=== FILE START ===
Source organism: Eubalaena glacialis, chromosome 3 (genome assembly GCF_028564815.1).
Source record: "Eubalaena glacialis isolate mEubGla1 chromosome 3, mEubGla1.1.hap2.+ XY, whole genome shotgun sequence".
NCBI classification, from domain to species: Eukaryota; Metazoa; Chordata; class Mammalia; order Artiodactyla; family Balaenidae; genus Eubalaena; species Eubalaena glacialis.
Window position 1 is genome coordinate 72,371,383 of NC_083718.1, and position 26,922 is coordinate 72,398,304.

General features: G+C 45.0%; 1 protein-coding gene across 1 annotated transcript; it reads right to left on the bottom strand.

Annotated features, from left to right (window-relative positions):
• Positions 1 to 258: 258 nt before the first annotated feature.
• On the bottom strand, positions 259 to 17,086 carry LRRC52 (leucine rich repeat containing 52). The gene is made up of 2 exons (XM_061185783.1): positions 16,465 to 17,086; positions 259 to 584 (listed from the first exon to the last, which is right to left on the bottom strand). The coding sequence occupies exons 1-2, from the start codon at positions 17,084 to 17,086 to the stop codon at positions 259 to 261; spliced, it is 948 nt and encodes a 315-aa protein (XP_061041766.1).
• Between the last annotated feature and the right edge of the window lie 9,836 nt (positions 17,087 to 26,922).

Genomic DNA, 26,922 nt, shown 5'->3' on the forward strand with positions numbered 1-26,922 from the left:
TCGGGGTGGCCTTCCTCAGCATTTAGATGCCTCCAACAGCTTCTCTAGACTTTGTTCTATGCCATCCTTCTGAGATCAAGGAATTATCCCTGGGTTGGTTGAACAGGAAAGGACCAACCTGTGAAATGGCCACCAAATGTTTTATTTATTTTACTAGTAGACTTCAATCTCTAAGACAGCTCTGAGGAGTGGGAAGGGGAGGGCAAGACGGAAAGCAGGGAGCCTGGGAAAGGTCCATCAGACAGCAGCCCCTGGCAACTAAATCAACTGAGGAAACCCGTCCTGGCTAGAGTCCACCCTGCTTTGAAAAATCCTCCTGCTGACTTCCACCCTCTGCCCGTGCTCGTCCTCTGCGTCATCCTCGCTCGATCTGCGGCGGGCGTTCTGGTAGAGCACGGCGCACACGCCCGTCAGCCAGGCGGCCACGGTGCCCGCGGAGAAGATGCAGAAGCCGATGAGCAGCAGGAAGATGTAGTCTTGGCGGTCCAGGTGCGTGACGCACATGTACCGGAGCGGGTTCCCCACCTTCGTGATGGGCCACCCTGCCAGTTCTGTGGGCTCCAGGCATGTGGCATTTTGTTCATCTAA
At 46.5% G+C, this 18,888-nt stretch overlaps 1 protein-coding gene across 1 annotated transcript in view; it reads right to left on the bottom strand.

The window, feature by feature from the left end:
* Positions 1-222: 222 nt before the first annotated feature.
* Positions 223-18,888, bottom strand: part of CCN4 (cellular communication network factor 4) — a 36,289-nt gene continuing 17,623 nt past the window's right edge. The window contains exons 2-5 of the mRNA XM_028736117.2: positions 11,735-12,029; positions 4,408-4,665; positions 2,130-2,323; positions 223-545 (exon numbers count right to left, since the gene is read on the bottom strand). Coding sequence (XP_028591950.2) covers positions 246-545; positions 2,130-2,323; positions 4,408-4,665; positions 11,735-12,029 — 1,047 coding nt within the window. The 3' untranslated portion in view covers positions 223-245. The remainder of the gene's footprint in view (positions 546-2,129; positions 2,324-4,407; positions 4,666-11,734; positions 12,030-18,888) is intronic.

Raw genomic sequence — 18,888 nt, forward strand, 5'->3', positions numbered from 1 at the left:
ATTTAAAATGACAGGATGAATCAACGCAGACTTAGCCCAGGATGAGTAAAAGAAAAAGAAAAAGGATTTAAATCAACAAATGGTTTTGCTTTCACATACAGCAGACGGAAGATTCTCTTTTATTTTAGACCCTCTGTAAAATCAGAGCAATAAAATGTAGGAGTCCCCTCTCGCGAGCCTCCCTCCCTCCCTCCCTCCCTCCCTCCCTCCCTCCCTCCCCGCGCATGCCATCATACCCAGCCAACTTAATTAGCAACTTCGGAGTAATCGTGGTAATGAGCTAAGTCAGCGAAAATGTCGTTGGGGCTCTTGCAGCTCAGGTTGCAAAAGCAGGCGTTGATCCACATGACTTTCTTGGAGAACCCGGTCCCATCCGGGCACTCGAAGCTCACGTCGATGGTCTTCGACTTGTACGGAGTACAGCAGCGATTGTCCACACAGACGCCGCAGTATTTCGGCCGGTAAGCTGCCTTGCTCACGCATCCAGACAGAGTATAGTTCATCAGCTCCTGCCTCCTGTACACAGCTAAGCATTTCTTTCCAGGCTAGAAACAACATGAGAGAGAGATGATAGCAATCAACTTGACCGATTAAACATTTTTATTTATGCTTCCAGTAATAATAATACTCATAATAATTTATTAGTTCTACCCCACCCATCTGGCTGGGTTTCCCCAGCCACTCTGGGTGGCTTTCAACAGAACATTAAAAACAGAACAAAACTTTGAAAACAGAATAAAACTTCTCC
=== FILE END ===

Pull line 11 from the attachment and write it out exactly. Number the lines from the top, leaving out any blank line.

TCGGGGTGGCCTTCCTCAGCATTTAGATGCCTCCAACAGCTTCTCTAGACTTTGTTCTATGCCATCCTTCTGAGATCAAGGAATTATCCCTGGGTTGGTTGAACAGGAAAGGACCAACCTGTGAAATGGCCACCAAATGTTTTATTTATTTTACTAGTAGACTTCAATCTCTAAGACAGCTCTGAGGAGTGGGAAGGGGAGGGCAAGACGGAAAGCAGGGAGCCTGGGAAAGGTCCATCAGACAGCAGCCCCTGGCAACTAAATCAACTGAGGAAACCCGTCCTGGCTAGAGTCCACCCTGCTTTGAAAAATCCTCCTGCTGACTTCCACCCTCTGCCCGTGCTCGTCCTCTGCGTCATCCTCGCTCGATCTGCGGCGGGCGTTCTGGTAGAGCACGGCGCACACGCCCGTCAGCCAGGCGGCCACGGTGCCCGCGGAGAAGATGCAGAAGCCGATGAGCAGCAGGAAGATGTAGTCTTGGCGGTCCAGGTGCGTGACGCACATGTACCGGAGCGGGTTCCCCACCTTCGTGATGGGCCACCCTGCCAGTTCTGTGGGCTCCAGGCATGTGGCATTTTGTTCATCTAA